Archibald winner, Lindy Lee by Tony Costa

Archibald winner, Lindy Lee by Tony Costa

Time for a quick detour to Australia and the wonderful Archibald exhibit. The Archibald prize, first awarded in 1921, is Australia’s favourite art award, and one of its most prestigious. These days it is accompanied by the Wynne and Sulman prizes.

I felt the need to tuck in this post because the exhibit—on display at the Art Gallery of New South Wales in Sydney—ends in about a week on 8 September.

Don’t worry. It’s a travelling exhibit. Over the next few months, it will be displayed in Victoria and various locations around New South Wales. Here’s a link to the schedule.

The prize is judged by the trustees of the Art Gallery of NSW and awarded to the best portrait painting. The portraits are a who’s who of Australian culture – from politicians to celebrities, sporting heroes and artists.

One of our daughters lives in Sydney and we visited the exhibit between our travels in West Africa and Vietnam.

People's Choice Award, Tjuparntarri—women’s business, Daisy Tjuparntarri Ward by David Darcy

People’s Choice Award, Tjuparntarri—women’s business, Daisy Tjuparntarri Ward by David Darcy

Packing Room Prize, Through the looking glass, David Wenham by Tessa Mackay

Packing Room Prize, Through the looking glass, David Wenham by Tessa Mackay

The winning artist receives $100,000 from the ANZ Bank. This year’s winner and subject were Tony Costa and his portrait of Lindy Lee, Australian artist and Zen Buddhist. It’s titled Lindy Lee.

Just recently the People’s Choice Award was announced. It’s a magnificent portrait of Daisy Tjuparntarri Ward, an elder from the Warakurna and Ngaanyatjarra in Western Australia. It was painted by David Darcy and is titled Tjuparntarri—women’s businessHere’s more about Daisy and the award.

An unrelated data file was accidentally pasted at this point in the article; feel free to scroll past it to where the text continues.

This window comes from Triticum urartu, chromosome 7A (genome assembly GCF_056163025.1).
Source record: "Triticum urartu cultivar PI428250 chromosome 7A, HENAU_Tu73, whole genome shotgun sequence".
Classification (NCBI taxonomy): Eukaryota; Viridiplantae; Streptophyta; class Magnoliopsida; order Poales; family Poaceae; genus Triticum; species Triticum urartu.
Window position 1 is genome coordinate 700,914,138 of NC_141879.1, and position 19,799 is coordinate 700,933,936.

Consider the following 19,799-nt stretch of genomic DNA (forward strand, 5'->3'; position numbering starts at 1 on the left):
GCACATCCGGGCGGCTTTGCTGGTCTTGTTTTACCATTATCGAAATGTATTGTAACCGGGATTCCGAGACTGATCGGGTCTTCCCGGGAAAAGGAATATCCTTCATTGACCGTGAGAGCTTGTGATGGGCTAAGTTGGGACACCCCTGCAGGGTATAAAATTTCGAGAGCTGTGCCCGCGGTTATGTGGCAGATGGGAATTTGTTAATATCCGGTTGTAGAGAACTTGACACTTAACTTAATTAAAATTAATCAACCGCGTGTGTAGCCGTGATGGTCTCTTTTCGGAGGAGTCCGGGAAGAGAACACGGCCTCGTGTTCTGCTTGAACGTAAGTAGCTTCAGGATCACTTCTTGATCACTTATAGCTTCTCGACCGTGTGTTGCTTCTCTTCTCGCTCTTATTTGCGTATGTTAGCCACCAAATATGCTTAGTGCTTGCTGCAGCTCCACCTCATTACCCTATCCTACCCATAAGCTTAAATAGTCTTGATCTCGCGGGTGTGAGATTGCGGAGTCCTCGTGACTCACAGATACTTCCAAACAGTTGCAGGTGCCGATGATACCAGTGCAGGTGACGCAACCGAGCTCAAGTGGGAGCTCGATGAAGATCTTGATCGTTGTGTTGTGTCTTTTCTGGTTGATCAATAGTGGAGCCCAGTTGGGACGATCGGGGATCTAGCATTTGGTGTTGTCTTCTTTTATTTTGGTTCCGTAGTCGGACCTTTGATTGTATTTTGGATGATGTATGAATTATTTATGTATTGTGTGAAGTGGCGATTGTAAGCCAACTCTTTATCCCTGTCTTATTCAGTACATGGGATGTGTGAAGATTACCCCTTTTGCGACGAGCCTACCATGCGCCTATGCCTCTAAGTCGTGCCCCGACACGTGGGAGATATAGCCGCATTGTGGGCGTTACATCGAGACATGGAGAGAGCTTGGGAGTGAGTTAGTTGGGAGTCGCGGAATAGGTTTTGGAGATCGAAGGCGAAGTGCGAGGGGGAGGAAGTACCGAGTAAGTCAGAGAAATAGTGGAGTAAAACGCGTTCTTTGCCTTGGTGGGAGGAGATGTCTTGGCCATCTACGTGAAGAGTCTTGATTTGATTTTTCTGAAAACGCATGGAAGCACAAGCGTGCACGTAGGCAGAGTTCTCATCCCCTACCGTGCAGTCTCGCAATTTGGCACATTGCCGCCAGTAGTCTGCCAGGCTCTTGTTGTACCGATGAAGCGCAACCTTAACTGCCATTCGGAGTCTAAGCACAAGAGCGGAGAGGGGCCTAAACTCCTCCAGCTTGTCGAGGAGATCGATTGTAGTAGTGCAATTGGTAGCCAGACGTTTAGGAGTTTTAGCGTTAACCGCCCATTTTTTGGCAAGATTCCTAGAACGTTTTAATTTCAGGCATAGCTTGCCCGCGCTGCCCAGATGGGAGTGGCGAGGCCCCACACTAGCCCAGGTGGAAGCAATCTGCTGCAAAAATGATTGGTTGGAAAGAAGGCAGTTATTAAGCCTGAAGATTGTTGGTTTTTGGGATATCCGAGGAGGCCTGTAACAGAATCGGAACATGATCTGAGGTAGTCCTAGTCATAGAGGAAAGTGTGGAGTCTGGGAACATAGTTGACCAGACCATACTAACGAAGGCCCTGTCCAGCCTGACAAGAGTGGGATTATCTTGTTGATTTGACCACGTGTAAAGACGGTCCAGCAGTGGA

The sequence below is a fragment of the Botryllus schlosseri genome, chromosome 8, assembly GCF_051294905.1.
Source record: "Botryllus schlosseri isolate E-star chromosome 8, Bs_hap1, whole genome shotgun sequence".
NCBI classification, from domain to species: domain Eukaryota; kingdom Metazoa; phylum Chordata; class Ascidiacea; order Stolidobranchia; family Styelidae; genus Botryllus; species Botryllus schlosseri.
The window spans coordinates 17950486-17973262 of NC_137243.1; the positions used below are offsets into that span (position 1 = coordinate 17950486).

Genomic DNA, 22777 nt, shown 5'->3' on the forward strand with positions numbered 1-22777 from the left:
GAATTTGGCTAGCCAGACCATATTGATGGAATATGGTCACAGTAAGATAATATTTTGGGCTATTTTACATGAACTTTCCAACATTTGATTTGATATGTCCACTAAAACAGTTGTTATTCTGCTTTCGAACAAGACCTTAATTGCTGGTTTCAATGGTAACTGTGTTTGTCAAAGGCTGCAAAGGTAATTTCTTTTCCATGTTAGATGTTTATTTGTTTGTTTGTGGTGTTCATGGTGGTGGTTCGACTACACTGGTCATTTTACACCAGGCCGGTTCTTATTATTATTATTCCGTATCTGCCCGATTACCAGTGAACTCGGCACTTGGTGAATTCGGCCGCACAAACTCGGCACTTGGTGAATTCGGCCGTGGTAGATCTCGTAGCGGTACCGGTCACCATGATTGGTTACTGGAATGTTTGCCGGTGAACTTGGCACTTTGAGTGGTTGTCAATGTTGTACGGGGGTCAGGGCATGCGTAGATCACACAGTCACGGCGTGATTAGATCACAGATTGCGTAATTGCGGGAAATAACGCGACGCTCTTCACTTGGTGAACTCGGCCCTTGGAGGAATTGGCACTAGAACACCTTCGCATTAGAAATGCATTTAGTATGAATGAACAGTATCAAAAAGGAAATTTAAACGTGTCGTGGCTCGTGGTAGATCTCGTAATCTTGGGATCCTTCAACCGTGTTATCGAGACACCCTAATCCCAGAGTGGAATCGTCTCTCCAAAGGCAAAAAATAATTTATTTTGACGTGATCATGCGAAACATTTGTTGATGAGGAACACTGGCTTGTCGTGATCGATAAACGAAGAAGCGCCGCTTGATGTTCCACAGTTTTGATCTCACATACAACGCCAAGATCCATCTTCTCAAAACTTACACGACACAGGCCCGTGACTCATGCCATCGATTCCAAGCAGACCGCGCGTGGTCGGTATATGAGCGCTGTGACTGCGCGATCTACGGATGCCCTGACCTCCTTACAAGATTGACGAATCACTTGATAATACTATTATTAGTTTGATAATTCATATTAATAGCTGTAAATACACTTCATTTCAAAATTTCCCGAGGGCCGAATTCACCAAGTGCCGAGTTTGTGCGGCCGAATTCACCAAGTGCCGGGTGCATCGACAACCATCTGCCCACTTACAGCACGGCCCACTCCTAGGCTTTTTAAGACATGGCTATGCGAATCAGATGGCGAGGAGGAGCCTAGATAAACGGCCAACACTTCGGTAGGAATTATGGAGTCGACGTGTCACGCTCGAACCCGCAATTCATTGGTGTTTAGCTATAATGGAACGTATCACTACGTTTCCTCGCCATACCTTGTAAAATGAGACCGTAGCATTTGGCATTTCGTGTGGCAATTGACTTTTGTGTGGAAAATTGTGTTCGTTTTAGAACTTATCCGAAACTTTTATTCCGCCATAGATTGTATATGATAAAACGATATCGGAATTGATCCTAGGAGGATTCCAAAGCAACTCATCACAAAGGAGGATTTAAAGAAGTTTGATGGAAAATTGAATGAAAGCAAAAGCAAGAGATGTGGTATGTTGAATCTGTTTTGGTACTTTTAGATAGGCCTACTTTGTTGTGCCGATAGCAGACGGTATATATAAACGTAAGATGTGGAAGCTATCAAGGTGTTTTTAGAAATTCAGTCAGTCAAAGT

There’s also a Packing Room Prize, selected by the people who unpack and hang the exhibit. This year that went to Tessa Mackay and her portrait of Aussie actor and heartthrob, David Wenham. The painting is titled Through the looking glass.

Sarah Peirse by Jude Rae

Meg Washington by Loribelle Spirovski

Other portraits that caught my eye were Jude Rae’s portrait of stage actress, Sarah Peirse; Adam Norton’s portrait of artist, David Griggs, who was also a finalist in this Archibald Prize; and Loribelle Spirovski’s portrait of singer, songwriter and musician, Meg Washington and her son and dog, Amos and Art.

There’s also the Young Archibalds for children aged 5 to 15. There are three age divisions. My favourites were Jayden Hong’s (aged 5–8) portrait of his dad, Hana Lee’s (aged 5–8) portrait of someone (maybe himself) on the playground, and Jaylan Yang’s (aged 9–12) portrait of his friend Matt Tran.

by Hana Lee

by Jaylan Yang

And on to the Wynne Prize. It’s awarded for a landscape and was won by Sylvia Ken. Her painting, Seven Sisters, reminded me of the National Museum of Australia’s exhibit I wrote about a few years back. That entire exhibit told the traditional story of the Seven Sisters. You can read about it here.

Wynne Prize winner, Seven Sisters by Sylvia Ken

Wynne Prize winner, Seven Sisters by Sylvia Ken

I also liked the landscape Ngayuku ngura by Barbara Mbitjana Moore, whose work is inspired by wildflowers.

I’m ashamed to admit that I didn’t get any photos from the Sulman Prize. Maybe next year. In the meantime, here’s an overview of the winner and finalists.

Cooking
I keep forgetting to mention my cooking blog. Here’s a simple recipe that I make often.

Ngayuku ngura (my country), landscape by Barbara Mbitjana Moore

Ngayuku ngura (my country), landscape by Barbara Mbitjana Moore

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